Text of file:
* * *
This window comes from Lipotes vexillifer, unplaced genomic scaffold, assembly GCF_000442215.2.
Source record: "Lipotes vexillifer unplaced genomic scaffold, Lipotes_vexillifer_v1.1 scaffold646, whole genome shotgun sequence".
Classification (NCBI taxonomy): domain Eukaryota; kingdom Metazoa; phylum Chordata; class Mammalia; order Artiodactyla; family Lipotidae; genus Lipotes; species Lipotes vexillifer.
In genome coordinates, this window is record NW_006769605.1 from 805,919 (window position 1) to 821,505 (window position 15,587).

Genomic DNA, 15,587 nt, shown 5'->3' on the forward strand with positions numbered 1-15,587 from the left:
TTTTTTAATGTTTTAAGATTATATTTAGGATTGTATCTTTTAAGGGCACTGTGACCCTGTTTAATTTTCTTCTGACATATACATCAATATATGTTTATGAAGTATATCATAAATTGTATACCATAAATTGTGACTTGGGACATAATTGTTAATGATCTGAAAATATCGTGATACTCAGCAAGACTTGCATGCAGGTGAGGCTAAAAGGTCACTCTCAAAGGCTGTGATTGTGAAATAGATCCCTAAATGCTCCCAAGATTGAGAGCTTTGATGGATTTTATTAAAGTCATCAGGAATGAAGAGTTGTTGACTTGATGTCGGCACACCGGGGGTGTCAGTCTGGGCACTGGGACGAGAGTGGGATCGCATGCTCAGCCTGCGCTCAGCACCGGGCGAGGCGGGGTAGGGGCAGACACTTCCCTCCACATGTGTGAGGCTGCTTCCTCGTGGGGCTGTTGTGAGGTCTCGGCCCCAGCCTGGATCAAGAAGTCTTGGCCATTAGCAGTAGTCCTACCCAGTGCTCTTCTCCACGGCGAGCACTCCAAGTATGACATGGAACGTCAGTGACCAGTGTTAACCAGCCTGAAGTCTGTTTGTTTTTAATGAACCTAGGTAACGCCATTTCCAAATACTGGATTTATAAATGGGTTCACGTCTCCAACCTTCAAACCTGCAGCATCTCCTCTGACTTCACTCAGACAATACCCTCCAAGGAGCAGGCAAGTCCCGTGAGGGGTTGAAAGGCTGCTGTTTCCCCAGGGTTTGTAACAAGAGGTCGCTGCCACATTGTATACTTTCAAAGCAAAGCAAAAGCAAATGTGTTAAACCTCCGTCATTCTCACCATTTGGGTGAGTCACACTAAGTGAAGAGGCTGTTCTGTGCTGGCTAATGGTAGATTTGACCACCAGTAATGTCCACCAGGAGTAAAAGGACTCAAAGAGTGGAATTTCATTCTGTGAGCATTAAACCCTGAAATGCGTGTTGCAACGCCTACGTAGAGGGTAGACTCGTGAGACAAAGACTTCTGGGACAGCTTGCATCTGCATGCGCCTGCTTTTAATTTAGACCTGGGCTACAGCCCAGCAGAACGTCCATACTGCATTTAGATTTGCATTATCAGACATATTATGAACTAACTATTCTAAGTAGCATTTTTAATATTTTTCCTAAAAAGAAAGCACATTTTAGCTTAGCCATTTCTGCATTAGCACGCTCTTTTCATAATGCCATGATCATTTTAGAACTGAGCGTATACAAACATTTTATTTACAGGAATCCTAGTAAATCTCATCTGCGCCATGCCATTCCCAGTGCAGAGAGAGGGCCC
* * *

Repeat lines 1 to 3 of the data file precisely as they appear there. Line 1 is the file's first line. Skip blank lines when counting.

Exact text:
This window comes from Lipotes vexillifer, unplaced genomic scaffold, assembly GCF_000442215.2.
Source record: "Lipotes vexillifer unplaced genomic scaffold, Lipotes_vexillifer_v1.1 scaffold646, whole genome shotgun sequence".
Classification (NCBI taxonomy): domain Eukaryota; kingdom Metazoa; phylum Chordata; class Mammalia; order Artiodactyla; family Lipotidae; genus Lipotes; species Lipotes vexillifer.